TOTW: make sure your online shop is legal


Date: 12 October 2012

Abandoned shopping trolley{{}}

Is your online shop causing customers problems? (Image: wonderferret on Flickr.)

The Office of Fair Trading (OFT) recently performed a 'websweep' exercise (a pleasingly retro-sounding term which reminds me a little of the days when we user to 'surf' the internet). This saw the watchdog review the UK's top 100 online retailers to check they are complying with their legal obligations, particularly those relating to distance selling.

Its results were mixed. Overall, around two-thirds of businesses weren't complying with all the legal requirements. However, problems were really grouped in three key areas.

So, for this week's tip of the week we thought we'd give you those three key things, so you can check them on your ecommerce website. They'll help make sure you're legally compliant, and give your customers the information they need to buy with confidence:

  1. Make sure you have a real-world address. The regulations say you need to provide your postal address if you ask for payment in advance. Make sure this is the real location of your business, not a PO Box. Make this easy to find by putting it on your 'contact' page or including it in your website footer.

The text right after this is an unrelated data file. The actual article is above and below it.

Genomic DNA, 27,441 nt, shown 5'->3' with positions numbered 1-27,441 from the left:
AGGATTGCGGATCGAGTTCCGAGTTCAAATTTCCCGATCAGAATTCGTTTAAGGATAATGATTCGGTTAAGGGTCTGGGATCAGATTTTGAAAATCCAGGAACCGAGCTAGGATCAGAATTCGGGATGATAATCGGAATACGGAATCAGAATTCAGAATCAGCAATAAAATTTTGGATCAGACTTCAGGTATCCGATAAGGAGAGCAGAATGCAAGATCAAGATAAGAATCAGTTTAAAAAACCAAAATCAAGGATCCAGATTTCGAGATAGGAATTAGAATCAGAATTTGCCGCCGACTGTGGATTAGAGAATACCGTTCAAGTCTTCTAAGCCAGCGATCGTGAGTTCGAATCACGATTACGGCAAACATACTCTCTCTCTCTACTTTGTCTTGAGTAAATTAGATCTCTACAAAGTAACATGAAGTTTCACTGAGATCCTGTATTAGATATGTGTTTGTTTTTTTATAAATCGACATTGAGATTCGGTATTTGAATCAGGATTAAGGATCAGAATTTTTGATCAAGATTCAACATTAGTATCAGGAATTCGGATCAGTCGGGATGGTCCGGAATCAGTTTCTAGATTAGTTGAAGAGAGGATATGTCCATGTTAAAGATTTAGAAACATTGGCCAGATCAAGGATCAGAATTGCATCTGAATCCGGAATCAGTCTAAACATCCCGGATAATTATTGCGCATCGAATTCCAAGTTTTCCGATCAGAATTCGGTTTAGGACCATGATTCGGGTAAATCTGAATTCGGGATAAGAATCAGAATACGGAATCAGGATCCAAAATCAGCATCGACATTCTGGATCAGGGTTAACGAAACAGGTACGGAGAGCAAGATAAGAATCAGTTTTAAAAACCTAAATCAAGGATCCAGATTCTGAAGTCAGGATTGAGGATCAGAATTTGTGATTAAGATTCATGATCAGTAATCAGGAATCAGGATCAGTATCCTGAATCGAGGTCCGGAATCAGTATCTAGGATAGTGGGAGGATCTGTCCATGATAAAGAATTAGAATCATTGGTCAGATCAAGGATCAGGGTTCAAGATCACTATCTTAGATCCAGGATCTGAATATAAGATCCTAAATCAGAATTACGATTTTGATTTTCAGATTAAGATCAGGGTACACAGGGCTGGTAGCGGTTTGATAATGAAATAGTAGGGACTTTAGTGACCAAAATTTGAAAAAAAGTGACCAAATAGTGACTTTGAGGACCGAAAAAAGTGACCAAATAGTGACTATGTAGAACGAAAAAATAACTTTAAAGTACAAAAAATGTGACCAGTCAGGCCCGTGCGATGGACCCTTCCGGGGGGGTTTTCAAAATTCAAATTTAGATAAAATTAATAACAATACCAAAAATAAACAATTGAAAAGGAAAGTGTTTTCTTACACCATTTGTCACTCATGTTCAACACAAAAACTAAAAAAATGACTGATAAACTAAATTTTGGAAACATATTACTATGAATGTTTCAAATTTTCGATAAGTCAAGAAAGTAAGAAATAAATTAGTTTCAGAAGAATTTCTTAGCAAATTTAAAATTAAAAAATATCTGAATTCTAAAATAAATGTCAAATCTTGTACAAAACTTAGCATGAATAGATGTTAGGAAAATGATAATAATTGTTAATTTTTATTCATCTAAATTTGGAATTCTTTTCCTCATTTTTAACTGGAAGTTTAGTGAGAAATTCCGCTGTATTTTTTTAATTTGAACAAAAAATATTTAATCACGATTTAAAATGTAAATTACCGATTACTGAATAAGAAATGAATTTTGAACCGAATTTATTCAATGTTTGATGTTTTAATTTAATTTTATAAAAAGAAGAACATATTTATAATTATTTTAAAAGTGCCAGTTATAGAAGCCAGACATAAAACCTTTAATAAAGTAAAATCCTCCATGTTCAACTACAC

2. Provide an email address so people can contact you. Only 38% of sites checked provided an email address, even though ecommerce regulations say you must show one somewhere. Many websites rely on just a contact form, which is not enough. (Contact forms can also be prone to failure, so email is a good backup.)
  3. Be upfront about all extra charges. The OFT found that 60% of websites added extra charges which weren't clear from the outset. These were usually delivery charges. It's best to price your items with delivery included, or provide a clear 'plus delivery' label on prices.

If your online shop is built using an ecommerce system, it should be relatively straightforward to make these changes without delving into your website's HTML code.

You can read the OFT's full report here (PDF). Do any of these requirements come as a surprise to you? Leave a comment and let us know.

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